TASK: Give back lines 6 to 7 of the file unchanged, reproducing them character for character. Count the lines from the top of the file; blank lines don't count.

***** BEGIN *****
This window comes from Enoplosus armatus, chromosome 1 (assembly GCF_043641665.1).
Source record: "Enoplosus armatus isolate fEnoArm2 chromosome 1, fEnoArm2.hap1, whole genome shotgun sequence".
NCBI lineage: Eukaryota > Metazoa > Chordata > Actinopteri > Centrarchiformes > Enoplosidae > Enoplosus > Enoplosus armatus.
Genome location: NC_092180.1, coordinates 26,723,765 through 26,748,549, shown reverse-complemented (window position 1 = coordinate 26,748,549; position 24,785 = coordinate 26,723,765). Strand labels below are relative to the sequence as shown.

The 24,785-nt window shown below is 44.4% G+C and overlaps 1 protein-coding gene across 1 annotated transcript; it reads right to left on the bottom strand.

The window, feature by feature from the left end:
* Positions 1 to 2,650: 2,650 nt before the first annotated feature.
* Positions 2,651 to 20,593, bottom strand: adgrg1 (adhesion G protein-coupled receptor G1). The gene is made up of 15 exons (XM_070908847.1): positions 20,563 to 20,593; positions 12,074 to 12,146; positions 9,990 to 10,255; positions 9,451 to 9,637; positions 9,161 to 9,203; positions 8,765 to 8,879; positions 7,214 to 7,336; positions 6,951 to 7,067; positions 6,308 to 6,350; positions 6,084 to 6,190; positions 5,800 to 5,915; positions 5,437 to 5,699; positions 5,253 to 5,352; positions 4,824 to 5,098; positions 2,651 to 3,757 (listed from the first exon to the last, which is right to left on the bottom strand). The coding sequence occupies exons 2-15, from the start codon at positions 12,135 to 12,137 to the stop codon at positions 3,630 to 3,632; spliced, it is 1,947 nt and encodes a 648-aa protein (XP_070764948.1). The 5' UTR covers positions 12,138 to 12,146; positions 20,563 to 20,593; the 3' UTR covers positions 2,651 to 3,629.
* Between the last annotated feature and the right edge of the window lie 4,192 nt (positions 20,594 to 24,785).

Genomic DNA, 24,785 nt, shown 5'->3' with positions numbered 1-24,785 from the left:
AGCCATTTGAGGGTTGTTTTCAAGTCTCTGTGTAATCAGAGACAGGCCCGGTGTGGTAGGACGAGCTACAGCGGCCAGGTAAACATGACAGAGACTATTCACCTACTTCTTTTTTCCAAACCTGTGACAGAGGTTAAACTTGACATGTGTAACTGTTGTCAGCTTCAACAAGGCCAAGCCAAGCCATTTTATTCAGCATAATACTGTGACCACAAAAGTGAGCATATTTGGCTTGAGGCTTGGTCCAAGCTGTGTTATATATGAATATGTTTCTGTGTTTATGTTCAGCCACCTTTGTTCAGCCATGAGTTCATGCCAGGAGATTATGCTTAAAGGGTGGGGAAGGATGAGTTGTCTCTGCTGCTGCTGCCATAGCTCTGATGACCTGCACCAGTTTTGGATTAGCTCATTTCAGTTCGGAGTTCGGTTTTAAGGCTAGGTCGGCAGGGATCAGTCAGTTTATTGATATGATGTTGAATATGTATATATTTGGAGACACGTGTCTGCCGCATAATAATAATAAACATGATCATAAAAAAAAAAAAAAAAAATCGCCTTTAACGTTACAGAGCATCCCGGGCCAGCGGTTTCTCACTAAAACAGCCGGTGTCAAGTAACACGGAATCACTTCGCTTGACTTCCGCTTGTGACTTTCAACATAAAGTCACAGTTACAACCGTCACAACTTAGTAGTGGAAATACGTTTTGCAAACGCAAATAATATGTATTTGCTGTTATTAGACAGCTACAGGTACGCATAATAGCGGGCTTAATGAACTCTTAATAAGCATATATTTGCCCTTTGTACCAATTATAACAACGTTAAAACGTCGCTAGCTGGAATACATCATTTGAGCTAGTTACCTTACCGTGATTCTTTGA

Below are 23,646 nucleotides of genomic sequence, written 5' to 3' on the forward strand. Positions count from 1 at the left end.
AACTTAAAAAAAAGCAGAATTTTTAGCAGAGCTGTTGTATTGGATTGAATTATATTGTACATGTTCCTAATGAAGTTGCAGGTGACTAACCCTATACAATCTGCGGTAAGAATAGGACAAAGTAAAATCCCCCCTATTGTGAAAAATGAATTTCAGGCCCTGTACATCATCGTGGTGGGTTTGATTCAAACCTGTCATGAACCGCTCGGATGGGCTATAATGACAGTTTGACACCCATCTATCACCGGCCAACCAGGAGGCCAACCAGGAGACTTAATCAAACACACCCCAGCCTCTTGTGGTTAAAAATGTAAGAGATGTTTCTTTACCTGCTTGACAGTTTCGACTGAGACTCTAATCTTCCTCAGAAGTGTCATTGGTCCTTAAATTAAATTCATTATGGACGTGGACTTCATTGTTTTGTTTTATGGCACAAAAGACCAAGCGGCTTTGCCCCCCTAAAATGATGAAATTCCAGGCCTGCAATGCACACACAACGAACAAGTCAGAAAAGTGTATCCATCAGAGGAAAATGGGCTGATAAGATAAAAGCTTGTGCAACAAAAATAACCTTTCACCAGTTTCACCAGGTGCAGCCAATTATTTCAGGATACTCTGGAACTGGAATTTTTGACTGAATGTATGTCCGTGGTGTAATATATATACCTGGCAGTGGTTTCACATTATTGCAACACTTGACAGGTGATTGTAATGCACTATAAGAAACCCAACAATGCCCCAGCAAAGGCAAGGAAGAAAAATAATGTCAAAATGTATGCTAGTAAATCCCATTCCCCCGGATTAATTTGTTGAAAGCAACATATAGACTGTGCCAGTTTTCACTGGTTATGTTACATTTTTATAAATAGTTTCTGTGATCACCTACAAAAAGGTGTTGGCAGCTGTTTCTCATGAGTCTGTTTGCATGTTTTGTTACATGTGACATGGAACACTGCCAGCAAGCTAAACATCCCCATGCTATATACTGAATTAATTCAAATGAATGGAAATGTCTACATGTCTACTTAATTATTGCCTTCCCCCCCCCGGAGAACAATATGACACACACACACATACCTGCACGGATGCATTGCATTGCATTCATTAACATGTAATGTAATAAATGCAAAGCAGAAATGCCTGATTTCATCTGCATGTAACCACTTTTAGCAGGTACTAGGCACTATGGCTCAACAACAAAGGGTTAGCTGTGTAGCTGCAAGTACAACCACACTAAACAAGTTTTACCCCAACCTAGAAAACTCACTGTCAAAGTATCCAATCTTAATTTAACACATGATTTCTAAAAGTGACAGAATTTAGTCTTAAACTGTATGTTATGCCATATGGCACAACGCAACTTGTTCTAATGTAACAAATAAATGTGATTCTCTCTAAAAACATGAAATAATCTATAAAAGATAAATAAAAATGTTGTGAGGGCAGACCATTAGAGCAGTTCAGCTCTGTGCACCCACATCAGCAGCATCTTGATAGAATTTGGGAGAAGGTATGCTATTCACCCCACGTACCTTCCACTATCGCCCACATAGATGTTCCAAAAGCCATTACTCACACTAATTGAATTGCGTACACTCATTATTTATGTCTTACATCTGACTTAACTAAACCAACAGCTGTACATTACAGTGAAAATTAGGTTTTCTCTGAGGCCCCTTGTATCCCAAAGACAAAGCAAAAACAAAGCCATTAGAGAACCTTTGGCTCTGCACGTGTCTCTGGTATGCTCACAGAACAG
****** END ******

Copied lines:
The window, feature by feature from the left end:
* Positions 1 to 2,650: 2,650 nt before the first annotated feature.